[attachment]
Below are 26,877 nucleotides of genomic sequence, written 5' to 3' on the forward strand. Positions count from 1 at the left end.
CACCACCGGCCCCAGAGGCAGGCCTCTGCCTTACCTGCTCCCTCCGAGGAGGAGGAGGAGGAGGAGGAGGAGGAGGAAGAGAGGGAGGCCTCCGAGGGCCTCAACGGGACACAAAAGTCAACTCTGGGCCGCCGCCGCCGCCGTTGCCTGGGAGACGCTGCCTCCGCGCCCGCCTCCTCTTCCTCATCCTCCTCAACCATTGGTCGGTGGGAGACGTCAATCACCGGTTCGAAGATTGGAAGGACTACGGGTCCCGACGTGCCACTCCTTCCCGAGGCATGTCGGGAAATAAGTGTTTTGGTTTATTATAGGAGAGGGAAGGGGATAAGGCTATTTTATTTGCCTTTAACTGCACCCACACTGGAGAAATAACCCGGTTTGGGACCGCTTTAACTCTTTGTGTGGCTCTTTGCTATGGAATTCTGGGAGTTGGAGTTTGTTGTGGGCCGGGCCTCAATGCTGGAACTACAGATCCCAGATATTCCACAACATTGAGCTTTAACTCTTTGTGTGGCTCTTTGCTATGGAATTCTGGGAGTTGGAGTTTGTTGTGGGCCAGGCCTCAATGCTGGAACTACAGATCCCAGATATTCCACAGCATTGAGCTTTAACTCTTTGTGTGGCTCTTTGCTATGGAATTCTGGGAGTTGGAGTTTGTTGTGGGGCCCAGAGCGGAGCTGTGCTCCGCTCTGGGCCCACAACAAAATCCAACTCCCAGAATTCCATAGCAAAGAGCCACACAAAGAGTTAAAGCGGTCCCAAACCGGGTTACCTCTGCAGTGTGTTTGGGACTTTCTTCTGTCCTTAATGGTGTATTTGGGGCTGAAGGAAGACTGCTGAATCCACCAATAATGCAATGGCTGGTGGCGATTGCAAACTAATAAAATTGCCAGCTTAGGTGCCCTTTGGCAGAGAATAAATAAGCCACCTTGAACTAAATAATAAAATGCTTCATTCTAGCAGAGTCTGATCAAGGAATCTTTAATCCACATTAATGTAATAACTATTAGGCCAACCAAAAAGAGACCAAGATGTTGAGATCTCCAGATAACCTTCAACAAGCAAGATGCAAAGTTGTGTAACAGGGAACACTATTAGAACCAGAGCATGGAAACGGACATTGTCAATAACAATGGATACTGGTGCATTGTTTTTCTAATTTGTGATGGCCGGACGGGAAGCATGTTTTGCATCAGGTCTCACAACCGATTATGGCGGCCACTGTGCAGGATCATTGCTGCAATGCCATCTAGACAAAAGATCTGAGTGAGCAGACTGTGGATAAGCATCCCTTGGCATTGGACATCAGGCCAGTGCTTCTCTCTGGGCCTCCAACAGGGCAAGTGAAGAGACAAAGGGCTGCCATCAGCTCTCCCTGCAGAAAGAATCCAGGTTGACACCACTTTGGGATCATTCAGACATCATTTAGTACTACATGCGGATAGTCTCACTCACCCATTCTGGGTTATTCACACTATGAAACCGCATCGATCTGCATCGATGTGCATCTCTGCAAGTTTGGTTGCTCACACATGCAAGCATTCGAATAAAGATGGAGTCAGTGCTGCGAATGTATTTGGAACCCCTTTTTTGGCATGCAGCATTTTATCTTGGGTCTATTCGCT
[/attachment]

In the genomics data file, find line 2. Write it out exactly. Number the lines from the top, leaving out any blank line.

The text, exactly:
CACCACCGGCCCCAGAGGCAGGCCTCTGCCTTACCTGCTCCCTCCGAGGAGGAGGAGGAGGAGGAGGAGGAGGAGGAAGAGAGGGAGGCCTCCGAGGGCCTCAACGGGACACAAAAGTCAACTCTGGGCCGCCGCCGCCGCCGTTGCCTGGGAGACGCTGCCTCCGCGCCCGCCTCCTCTTCCTCATCCTCCTCAACCATTGGTCGGTGGGAGACGTCAATCACCGGTTCGAAGATTGGAAGGACTACGGGTCCCGACGTGCCACTCCTTCCCGAGGCATGTCGGGAAATAAGTGTTTTGGTTTATTATAGGAGAGGGAAGGGGATAAGGCTATTTTATTTGCCTTTAACTGCACCCACACTGGAGAAATAACCCGGTTTGGGACCGCTTTAACTCTTTGTGTGGCTCTTTGCTATGGAATTCTGGGAGTTGGAGTTTGTTGTGGGCCGGGCCTCAATGCTGGAACTACAGATCCCAGATATTCCACAACATTGAGCTTTAACTCTTTGTGTGGCTCTTTGCTATGGAATTCTGGGAGTTGGAGTTTGTTGTGGGCCAGGCCTCAATGCTGGAACTACAGATCCCAGATATTCCACAGCATTGAGCTTTAACTCTTTGTGTGGCTCTTTGCTATGGAATTCTGGGAGTTGGAGTTTGTTGTGGGGCCCAGAGCGGAGCTGTGCTCCGCTCTGGGCCCACAACAAAATCCAACTCCCAGAATTCCATAGCAAAGAGCCACACAAAGAGTTAAAGCGGTCCCAAACCGGGTTACCTCTGCAGTGTGTTTGGGACTTTCTTCTGTCCTTAATGGTGTATTTGGGGCTGAAGGAAGACTGCTGAATCCACCAATAATGCAATGGCTGGTGGCGATTGCAAACTAATAAAATTGCCAGCTTAGGTGCCCTTTGGCAGAGAATAAATAAGCCACCTTGAACTAAATAATAAAATGCTTCATTCTAGCAGAGTCTGATCAAGGAATCTTTAATCCACATTAATGTAATAACTATTAGGCCAACCAAAAAGAGACCAAGATGTTGAGATCTCCAGATAACCTTCAACAAGCAAGATGCAAAGTTGTGTAACAGGGAACACTATTAGAACCAGAGCATGGAAACGGACATTGTCAATAACAATGGATACTGGTGCATTGTTTTTCTAATTTGTGATGGCCGGACGGGAAGCATGTTTTGCATCAGGTCTCACAACCGATTATGGCGGCCACTGTGCAGGATCATTGCTGCAATGCCATCTAGACAAAAGATCTGAGTGAGCAGACTGTGGATAAGCATCCCTTGGCATTGGACATCAGGCCAGTGCTTCTCTCTGGGCCTCCAACAGGGCAAGTGAAGAGACAAAGGGCTGCCATCAGCTCTCCCTGCAGAAAGAATCCAGGTTGACACCACTTTGGGATCATTCAGACATCATTTAGTACTACATGCGGATAGTCTCACTCACCCATTCTGGGTTATTCACACTATGAAACCGCATCGATCTGCATCGATGTGCATCTCTGCAAGTTTGGTTGCTCACACATGCAAGCATTCGAATAAAGATGGAGTCAGTGCTGCGAATGTATTTGGAACCCCTTTTTTGGCATGCAGCATTTTATCTTGGGTCTATTCGCT